Domestic abuse almost doubles in Thames Valley in just six years

Just 8% of cases nationally result in a charge or summons
Watch more of our videos on Shots! 
and live on Freeview channel 276
Visit Shots! now

Domestic abuse crimes almost doubled in Thames Valley over the last six years – and tens of thousands were recorded during the first year of the coronavirus pandemic, figures show.

Nearly 850,000 such crimes were reported to police across England and Wales last year, and that is merely "the tip of the iceberg", according to charity Women's Aid.

Rates for many other crimes dropped during a year that included coronavirus restrictions and national lockdowns, yet domestic abuse rose by 6% nationally.

domestic abuse rose by 6% nationally, in the past yeardomestic abuse rose by 6% nationally, in the past year
domestic abuse rose by 6% nationally, in the past year

Home Office data shows 25,957 offences were recorded by Thames Valley Police in 2020-21, making up 17% of all offences recorded that year.

That is the equivalent of 11 for every 1,000 people in the area, the same rate as in the previous year.

But the area has seen a 98% rise in domestic abuse offences since 13,125 were logged in 2015-16, when records began.

The data shows women are disproportionately more likely to experience abuse and they have accounted for more than three-quarters of those killed in domestic homicides since 2018 nationally – nine women were killed in Thames Valley in that time.

Farah Nazeer, chief executive of Women's Aid, said to tackle domestic abuse, society must work together to tackle the "inherent sexism and misogyny which underpin women's inequality and violence against them".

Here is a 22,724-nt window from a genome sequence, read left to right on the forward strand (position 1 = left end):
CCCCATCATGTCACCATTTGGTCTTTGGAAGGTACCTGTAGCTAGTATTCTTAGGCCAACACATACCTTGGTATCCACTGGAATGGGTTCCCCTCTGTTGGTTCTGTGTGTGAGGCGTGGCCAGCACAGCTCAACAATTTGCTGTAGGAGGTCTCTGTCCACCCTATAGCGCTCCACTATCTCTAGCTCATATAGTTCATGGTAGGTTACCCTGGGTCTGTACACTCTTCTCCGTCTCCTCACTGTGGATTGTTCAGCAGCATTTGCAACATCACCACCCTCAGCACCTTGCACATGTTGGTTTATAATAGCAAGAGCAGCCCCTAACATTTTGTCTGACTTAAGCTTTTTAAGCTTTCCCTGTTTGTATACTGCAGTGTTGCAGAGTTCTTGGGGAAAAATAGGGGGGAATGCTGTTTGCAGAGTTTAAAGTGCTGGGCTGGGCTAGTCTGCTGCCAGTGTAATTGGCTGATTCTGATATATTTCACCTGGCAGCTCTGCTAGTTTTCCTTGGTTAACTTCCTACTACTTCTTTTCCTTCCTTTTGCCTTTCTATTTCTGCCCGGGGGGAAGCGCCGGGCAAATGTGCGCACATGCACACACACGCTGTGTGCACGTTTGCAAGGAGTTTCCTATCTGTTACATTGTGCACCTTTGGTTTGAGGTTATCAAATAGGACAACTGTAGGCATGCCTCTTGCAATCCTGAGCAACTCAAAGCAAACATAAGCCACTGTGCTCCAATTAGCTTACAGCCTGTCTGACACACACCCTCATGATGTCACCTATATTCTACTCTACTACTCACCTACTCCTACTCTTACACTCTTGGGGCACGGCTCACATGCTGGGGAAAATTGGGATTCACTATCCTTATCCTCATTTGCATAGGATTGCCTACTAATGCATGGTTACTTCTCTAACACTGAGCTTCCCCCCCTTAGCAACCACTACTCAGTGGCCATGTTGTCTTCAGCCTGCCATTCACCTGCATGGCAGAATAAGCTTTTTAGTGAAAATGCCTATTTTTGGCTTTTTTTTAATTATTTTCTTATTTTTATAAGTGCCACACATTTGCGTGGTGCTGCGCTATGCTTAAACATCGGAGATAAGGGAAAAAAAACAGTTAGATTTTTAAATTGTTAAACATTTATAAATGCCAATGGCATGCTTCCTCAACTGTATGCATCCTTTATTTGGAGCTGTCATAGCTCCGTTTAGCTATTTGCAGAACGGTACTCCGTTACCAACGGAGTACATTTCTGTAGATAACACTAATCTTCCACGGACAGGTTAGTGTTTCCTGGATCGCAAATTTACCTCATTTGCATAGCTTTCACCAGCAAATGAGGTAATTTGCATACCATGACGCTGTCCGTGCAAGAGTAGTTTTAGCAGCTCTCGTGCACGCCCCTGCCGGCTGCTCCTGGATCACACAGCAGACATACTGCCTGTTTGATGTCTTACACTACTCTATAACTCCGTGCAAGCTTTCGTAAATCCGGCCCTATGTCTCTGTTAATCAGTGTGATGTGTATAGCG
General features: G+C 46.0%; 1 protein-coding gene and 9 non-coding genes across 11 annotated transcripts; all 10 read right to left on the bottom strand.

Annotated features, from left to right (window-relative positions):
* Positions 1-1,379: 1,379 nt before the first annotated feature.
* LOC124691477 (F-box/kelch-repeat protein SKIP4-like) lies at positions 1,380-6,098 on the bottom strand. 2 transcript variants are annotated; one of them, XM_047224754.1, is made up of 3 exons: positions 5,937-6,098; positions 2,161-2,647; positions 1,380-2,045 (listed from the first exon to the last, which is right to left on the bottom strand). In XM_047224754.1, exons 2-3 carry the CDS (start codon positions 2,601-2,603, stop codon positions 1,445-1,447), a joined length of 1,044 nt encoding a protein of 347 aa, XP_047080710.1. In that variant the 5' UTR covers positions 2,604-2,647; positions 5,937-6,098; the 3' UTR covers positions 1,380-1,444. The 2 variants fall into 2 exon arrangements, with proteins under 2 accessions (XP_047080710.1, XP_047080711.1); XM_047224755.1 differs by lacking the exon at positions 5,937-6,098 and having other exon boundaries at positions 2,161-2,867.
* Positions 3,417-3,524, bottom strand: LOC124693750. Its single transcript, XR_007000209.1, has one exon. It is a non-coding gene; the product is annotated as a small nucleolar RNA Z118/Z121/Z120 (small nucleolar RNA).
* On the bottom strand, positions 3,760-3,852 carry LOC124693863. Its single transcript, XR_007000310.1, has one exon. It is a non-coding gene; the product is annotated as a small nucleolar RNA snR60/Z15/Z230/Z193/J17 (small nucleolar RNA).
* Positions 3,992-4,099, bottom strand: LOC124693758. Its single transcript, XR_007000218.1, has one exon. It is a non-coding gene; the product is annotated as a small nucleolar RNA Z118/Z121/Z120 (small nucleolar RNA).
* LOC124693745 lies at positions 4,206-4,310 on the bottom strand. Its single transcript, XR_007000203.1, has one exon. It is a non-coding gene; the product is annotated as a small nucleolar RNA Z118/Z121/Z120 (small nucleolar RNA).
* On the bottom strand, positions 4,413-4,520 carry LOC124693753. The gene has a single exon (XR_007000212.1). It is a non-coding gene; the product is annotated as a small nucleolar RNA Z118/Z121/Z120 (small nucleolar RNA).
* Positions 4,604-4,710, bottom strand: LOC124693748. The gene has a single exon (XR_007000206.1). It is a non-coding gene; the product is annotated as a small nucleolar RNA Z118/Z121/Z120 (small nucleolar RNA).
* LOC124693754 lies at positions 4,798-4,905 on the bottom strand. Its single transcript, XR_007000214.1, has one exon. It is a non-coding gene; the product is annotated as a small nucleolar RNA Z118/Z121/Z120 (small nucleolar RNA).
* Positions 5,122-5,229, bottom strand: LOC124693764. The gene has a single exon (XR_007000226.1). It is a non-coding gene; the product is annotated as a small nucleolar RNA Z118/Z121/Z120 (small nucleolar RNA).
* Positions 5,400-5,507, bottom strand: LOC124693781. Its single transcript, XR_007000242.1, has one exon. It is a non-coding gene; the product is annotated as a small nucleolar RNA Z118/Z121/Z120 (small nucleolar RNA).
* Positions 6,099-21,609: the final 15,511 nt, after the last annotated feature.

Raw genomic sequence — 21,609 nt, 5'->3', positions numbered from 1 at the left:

She said: "Women will not report domestic abuse if they aren’t confident they will be believed and action will be taken on their behalf.

"We all have a part to play in unlearning sexism."

The figures suggest most cases of domestic abuse will not see perpetrators charged, with just 8% of cases concluded nationally last year resulting in a charge or summons. Cases handled by Thames Valley Police were equally as likely to end with a suspect being hauled before the courts.

Ms Nazeer said work was needed to restore faith in policing after more than three quarters of investigations were dropped due to evidential difficulties nationally – more than half because the victim pulled out of the investigation.

In Thames Valley, 75% of cases were closed due to problems gathering evidence in 2020-21, with 51% abandoned because the victim did not wish to support the investigation.

The National Police Chiefs' Council lead for domestic abuse, assistant commissioner Louisa Rolfe, said the "complex and entrenched societal problem" was a policing priority and highlighted an increased number of victims reporting abuse in recent years.

She said forces could still pursue cases to keep victims safe, even when they are reluctant to support prosecution but said arresting offenders was a temporary respite from the problem.

She called for a multi-agency approach to provide effective and sustainable support and solutions.

A Home Office spokeswoman said the Government is committed to ending violence against women and girls, and said its landmark Domestic Abuse Act would improve victim support and strengthen legislation.

She said funding had been doubled for 2021-22 to £25 million in an effort to tackle perpetrators.